To offer a third theme: Henry’s piety. While in many ways this might seem a saving grace to set against his political blunders, his short-term bursts of anger (and then of forgiveness), and his lack of any zeal for combat in the field, this enthusiasm also posed problems, mainly touching how much royal income it consumed. First, a lasting memorial. Henry’s enduring monument to his piety (and to his devotion to his cherished cult of Edward the Confessor), Westminster Abbey, was now being rebuilt to the highest standards and sometimes employing as many as 300 to 400 workmen. Henry’s keen personal interest in the architecture, the decoration, and the shrine of the Confessor gave England a worthy counterpart to Louis IX’s St. Chapelle, and if the latter held the Crown of Thorns, its English rival had both a sacred body and some of Christ’s blood.

Other forms of royal piety stretched to feeding and clothing the poor, both on a daily basis and with astounding openness at some of the great festivals of the church. In his peregrinations through his realm, royal generosity enriched and glorified places he passed by, touching some 20 Dominican and 30 Franciscan houses, among others. Before he would leave the realm, Henry often covered his tracks by a pilgrimage, mostly but not limited to the East Anglian sites of Walsingham, Bromholm, and Bury St Edmunds. Lastly, and still with us as a few fragments on Chancery Lane, was the domus conversorum to house those Jews who chose to convert. Though the tallage upon them was a good source of income, what brought their souls into the embrace of Christianity was deemed as even more desirable, and at times the domus housed as many as 80 or 100 people, probably more women than men.

There is much more, of course, and Carpenter devotes considerable attention to the great nobles and noble families. Those of William the Marshal and the Clare earls of Gloucester are well covered, as are Henry’s long and uneven relations with Simon de Montfort--setting us up for Volume II--with a balanced view of Simon’s many shortcomings and his undoubted strengths. The descent of the heirs in these and other great families and the entanglements of marriage, and wardship and remarriage, thicken the plot, for readers today as for those who lived them out. Another towering if impersonal presence: Magna Carta. It stood behind much of the political head-bumping that marked the reign--due process and judgment of peers, remarriage of widows, rights and liberties of the church, etc. The great charter is listed over 60 times in the book’s index, as the gold standard created to define the limits of royal power.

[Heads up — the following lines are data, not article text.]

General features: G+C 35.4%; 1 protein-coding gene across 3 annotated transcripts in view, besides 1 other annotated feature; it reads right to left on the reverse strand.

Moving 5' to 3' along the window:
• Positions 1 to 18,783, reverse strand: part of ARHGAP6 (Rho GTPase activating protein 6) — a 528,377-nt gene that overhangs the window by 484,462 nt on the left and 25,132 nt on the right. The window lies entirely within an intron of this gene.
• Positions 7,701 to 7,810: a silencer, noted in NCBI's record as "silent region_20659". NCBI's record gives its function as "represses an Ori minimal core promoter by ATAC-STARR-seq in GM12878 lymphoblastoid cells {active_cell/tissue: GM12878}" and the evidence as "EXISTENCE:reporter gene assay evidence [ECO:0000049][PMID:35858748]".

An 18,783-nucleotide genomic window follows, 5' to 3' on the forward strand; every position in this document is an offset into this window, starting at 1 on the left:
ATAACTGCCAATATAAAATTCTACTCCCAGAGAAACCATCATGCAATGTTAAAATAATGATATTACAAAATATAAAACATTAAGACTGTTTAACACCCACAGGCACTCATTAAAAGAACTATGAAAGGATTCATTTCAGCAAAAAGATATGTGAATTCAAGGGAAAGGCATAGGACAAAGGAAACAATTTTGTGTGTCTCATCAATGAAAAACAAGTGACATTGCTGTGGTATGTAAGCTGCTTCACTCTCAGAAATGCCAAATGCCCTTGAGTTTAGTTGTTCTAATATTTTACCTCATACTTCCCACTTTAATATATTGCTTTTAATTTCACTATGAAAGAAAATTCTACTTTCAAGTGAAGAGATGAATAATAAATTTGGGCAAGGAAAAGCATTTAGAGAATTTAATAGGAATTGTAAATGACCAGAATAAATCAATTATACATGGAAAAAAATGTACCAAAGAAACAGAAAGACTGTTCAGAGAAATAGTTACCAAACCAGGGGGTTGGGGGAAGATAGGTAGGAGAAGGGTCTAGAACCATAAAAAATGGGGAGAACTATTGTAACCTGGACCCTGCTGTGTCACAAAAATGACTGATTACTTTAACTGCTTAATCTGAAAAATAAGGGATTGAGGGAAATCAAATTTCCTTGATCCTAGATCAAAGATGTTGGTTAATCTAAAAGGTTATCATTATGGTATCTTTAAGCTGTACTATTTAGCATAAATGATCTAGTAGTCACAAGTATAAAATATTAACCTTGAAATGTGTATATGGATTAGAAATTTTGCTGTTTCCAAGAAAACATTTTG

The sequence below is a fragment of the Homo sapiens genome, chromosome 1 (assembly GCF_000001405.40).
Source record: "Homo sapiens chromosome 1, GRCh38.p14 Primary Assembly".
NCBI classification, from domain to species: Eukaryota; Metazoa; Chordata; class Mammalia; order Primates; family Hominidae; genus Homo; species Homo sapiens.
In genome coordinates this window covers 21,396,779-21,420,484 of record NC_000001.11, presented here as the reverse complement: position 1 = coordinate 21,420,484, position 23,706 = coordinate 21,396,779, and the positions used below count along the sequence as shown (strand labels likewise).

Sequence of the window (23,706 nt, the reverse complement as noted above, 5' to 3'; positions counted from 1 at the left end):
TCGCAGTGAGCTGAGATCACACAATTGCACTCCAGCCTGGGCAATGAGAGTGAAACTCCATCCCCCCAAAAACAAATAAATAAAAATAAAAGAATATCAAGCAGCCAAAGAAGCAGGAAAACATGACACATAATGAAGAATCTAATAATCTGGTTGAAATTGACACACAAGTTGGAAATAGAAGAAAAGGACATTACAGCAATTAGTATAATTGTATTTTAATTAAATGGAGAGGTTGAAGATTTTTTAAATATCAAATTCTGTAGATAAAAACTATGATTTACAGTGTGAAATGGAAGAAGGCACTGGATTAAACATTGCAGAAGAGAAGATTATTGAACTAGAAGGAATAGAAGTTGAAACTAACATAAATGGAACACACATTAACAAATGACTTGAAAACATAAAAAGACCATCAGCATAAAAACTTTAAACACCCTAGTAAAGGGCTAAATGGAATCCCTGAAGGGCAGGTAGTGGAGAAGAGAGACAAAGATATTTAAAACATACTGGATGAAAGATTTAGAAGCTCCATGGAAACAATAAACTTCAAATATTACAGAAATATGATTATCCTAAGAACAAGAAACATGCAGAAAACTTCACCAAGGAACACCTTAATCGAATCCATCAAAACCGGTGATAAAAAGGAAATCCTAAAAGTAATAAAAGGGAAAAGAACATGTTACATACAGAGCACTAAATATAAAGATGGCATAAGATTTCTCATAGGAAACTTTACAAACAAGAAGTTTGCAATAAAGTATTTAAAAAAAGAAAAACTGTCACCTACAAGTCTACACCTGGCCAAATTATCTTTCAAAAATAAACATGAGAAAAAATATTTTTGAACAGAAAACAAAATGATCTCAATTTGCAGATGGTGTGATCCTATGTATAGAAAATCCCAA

This biography of a king rests, as we said above, on a rich variety of sources (8 pages of primary sources in the bibliography). One aspect of 13th-century documentation is the amount of precise numerical detail that Carpenter has extracted. Royal piety becomes more than a quick phrase when we are told that Henry gave away 452 robes at Christmas 1236, 313 at Whitsun 1237, and 410 at Christmas 1237. Between 1245 and 1252 he gave away 2769 rings, 931 brooches, 814 cups, 144 belts, and 65 basins. When Henry played host to king Alexander of Scotland, the kitchen had to deal with 7000 hens, 2100 partridges, 125 swans, 115 cranes, 125 peacocks, 200 pheasants, 400 rabbits, 1300 hares, 400 pigs, 70 boars, nearly 1000 deer, 10,000 haddock, 68,500 loaves of bread. Of course, dining on this scale was exceptional and extreme, but to a man who often had 500 or 1000 paupers fed in one day, it was hardly a novel exercise of splendor and extravagance.

Lastly, the king himself. One is tempted to say that he was not the right man for the job, little choice that he had. Henry was too easily led, too easily influenced, too quixotic. Nor did these characteristics go unmentioned, either by Matthew Paris or others, and the label of rex simplex was attached to him early in his reign. Though his deep and generous piety was usually deemed as commendable, it was not enough to redeem him for his shortcomings, and others, including his son Edward, were foils who seemed more in keeping with the demands and ideals of the day. Medieval kingship was not an easy burden, with the constant need for more money, with its dependence on officials who would be honest and loyal and capable, and with the personal presence of a leader. This book covers many years, many people, and many forms of activity and expenditure. It leaves us with a sense of gratitude for Carpenter’s academic skills and his patience. In a pleasing personal touch, Carpenter adds a few touches of his own--the pleasure of being at Reims in the morning and at Westminster by that same evening, or of remembering that he was warned to avoid the hot stove on his first visit to the Abbey when he was a four-year-old, accompanying a father who would become dean there. We look forward to Vol. II and its informed interpretation of the dark days that lay ahead.